- Total Score - 8.2/108.2/10
Trek to Yomis’ love for the genre and cinematic ambition is its best feature and shines a light on its flaws. This is a tale of honor and blood that is worth experiencing.
Developer – Leonard Menchiari, Flying Wild Hog
Publisher – Devolver Digital
Platforms – PS4, PS5, Xbox One, Xbox Series S/X, PC
When I first laid eyes on Leonard Menchiari and Flying Wild Hogs’ vision of a bespoke Samurai experience, Trek to Yomi, I was stricken by its style. recently sat down and took a brief excursion into the lands of Yomi. A place of filled with Samurai, Death, and a lot of black and white. Here is what I discovered on my quest for revenge.
Many comparisons will be made to the work of Kurosawa, and for good reason. The atmosphere, attitude, and setting are all distinct callbacks to the legendary director and his films. However, Trek to Yomi is as much 13 Assassins as it is Seven Samurai. Most won’t make the distinction between the two films, but just like their acclaimed directors, they are very different beasts.
Seven Samurai presents a stillness to the Samurai. A calm, a sheathing of the blade before the violent but brief clash of blood. The Seven Samurai does have a distinct look, and Trek to Yomi really captures the aesthetic of that film to perfection. Whereas Ghost of Tsushima and other Samurai games will have a “filter” designed to emulate it. Trek to Yomi truly encapsulates the look and feel of Kurosawa, as its visual language has woven into the core fabric of the game’s visual design.
The identity of the core combat and flow is much more reminiscent of Takashi Miike and his style of film. Bold and bloody combat pierces through the classic stylized design to keep this title entertaining on the game front. Combat isn’t about multi hit combo attacks or air juggles, instead it focuses on one precise attack. Parry and defense matters, and death follows for each failed defensive option.
When the combat clicks, it becomes an over the top experience of one Samurai easily dispatching a much larger force. It’s style, it’s slick, and it reminds us of the cool factor a Samurai can bring to the table.
Trek to Yomi captures the contradiction between the two styles it pays homage too perfectly. The look and visual identity of Kurosawa, the violence and audacity of Miike, and truly creates a captivating gameplay dynamic.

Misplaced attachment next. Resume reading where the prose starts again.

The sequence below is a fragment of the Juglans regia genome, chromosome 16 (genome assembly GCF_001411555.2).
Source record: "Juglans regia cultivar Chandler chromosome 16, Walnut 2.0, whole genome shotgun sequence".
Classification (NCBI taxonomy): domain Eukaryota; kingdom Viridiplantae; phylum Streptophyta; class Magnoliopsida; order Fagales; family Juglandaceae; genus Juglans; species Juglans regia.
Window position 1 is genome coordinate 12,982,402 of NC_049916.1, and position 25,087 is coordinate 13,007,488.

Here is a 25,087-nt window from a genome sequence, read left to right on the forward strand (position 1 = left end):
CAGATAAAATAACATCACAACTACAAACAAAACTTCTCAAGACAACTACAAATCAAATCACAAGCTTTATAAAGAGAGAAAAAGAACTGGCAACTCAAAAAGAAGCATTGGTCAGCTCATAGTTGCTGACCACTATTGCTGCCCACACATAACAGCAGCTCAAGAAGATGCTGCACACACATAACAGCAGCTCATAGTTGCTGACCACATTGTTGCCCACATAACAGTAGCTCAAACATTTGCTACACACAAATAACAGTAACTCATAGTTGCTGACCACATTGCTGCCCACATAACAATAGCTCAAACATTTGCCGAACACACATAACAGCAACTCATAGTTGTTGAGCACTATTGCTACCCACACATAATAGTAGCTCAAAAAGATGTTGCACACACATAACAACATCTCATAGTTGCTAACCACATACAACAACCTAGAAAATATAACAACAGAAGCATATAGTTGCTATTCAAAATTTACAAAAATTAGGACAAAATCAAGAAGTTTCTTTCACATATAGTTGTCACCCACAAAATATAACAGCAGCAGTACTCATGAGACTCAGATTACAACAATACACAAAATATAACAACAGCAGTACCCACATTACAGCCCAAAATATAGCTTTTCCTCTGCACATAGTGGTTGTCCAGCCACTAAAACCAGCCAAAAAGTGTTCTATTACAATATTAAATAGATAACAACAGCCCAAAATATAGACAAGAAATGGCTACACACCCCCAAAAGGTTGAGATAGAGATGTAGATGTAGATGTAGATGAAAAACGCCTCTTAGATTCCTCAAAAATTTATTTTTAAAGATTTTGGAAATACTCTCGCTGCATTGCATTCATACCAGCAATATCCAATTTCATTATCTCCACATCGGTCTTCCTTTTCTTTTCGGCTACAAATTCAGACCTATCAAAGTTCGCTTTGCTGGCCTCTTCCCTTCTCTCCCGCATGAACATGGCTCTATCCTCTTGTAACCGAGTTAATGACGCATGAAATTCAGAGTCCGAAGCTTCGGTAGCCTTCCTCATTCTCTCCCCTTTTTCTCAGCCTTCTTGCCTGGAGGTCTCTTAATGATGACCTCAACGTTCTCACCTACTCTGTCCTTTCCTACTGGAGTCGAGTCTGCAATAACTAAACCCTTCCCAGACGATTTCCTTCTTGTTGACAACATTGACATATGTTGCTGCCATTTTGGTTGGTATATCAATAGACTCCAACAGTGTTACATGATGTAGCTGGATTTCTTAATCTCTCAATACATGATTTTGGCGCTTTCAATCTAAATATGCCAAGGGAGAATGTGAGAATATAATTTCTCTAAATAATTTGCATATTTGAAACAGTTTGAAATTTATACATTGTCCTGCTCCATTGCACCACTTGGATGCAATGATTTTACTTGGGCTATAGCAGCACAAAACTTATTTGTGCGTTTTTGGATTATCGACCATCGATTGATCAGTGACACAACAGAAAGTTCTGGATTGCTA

Yomi’s story takes place over several chapters, each consisting of several individual levels. Some of these levels are presented in dynamic methods. The approach to presentation for these scenarios is a tasteful homage to the classic cinema from which their inspiration is drawn. On occasion, some of the more exotic cinematography can obscure gameplay-related moments such as combat or trying to navigate a new area.
The visual presentation is full-on classic, with film grain and noise to resemble the worn-out VCR tapes playing Samurai films on repeat. I admire the visual style but did turn off the filters to help create a cleaner image which made playing easier on the eyes.
The journey of Hiroki is a familiar one. A master, a promise, and tales of restraint and bloodshed are woven into the game’s seven chapters. The familiarity isn’t inadequate, but it makes one wonder how many stories can be told in a medium with so many classic interpretations. The supernatural elements are a nice touch, although the boss fights in these chapters are some of the more frustrating moments of the game.
Trek to Yomi features a combat system with substance but not much flash. A single sword swing can defeat most enemies. Focusing on defense and parries leads the charge in a combat engine resembling Bushido Blade. I love the system, although some animations can feel off due to input delay.
It’s an elegant system when everything is clicking, but frustrating when the camera work or delayed inputs cause a fatal blow. Thankfully this wasn’t common during my time in Yomi, but enough for me to take notice.
Trek to Yomi is a fantastic idea with good execution. It’s great to see an indie take on Samurai legend that feels like a cut above the average take on the genre.